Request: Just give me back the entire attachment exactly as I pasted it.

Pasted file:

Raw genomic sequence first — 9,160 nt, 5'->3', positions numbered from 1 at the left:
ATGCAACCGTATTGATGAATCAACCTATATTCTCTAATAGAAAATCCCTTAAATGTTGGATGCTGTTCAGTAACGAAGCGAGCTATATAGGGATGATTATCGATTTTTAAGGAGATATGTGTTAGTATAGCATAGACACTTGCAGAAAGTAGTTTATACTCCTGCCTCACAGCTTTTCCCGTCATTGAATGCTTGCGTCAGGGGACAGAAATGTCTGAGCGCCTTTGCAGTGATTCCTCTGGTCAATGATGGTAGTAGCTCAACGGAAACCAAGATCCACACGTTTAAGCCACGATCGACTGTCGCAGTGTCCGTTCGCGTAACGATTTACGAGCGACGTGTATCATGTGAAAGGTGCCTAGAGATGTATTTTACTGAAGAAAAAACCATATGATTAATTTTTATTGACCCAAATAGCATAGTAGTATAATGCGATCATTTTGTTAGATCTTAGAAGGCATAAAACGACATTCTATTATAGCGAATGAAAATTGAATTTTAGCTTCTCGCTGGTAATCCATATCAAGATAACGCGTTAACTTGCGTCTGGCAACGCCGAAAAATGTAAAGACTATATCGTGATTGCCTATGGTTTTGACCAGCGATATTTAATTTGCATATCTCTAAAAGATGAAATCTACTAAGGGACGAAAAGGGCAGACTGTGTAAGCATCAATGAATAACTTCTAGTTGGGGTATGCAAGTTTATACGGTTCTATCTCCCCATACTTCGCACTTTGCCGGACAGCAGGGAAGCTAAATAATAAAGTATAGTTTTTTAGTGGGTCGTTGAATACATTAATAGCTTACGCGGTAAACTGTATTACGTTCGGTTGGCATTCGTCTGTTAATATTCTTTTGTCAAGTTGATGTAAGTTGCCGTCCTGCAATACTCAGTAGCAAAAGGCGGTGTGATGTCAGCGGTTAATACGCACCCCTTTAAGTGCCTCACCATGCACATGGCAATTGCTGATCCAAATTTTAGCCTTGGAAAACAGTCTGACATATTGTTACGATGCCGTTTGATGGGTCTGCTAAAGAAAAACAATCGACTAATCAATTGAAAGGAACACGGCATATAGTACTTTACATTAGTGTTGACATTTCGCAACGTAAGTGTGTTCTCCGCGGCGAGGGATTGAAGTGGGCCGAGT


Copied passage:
Raw genomic sequence first — 9,160 nt, 5'->3', positions numbered from 1 at the left:
ATGCAACCGTATTGATGAATCAACCTATATTCTCTAATAGAAAATCCCTTAAATGTTGGATGCTGTTCAGTAACGAAGCGAGCTATATAGGGATGATTATCGATTTTTAAGGAGATATGTGTTAGTATAGCATAGACACTTGCAGAAAGTAGTTTATACTCCTGCCTCACAGCTTTTCCCGTCATTGAATGCTTGCGTCAGGGGACAGAAATGTCTGAGCGCCTTTGCAGTGATTCCTCTGGTCAATGATGGTAGTAGCTCAACGGAAACCAAGATCCACACGTTTAAGCCACGATCGACTGTCGCAGTGTCCGTTCGCGTAACGATTTACGAGCGACGTGTATCATGTGAAAGGTGCCTAGAGATGTATTTTACTGAAGAAAAAACCATATGATTAATTTTTATTGACCCAAATAGCATAGTAGTATAATGCGATCATTTTGTTAGATCTTAGAAGGCATAAAACGACATTCTATTATAGCGAATGAAAATTGAATTTTAGCTTCTCGCTGGTAATCCATATCAAGATAACGCGTTAACTTGCGTCTGGCAACGCCGAAAAATGTAAAGACTATATCGTGATTGCCTATGGTTTTGACCAGCGATATTTAATTTGCATATCTCTAAAAGATGAAATCTACTAAGGGACGAAAAGGGCAGACTGTGTAAGCATCAATGAATAACTTCTAGTTGGGGTATGCAAGTTTATACGGTTCTATCTCCCCATACTTCGCACTTTGCCGGACAGCAGGGAAGCTAAATAATAAAGTATAGTTTTTTAGTGGGTCGTTGAATACATTAATAGCTTACGCGGTAAACTGTATTACGTTCGGTTGGCATTCGTCTGTTAATATTCTTTTGTCAAGTTGATGTAAGTTGCCGTCCTGCAATACTCAGTAGCAAAAGGCGGTGTGATGTCAGCGGTTAATACGCACCCCTTTAAGTGCCTCACCATGCACATGGCAATTGCTGATCCAAATTTTAGCCTTGGAAAACAGTCTGACATATTGTTACGATGCCGTTTGATGGGTCTGCTAAAGAAAAACAATCGACTAATCAATTGAAAGGAACACGGCATATAGTACTTTACATTAGTGTTGACATTTCGCAACGTAAGTGTGTTCTCCGCGGCGAGGGATTGAAGTGGGCCGAGT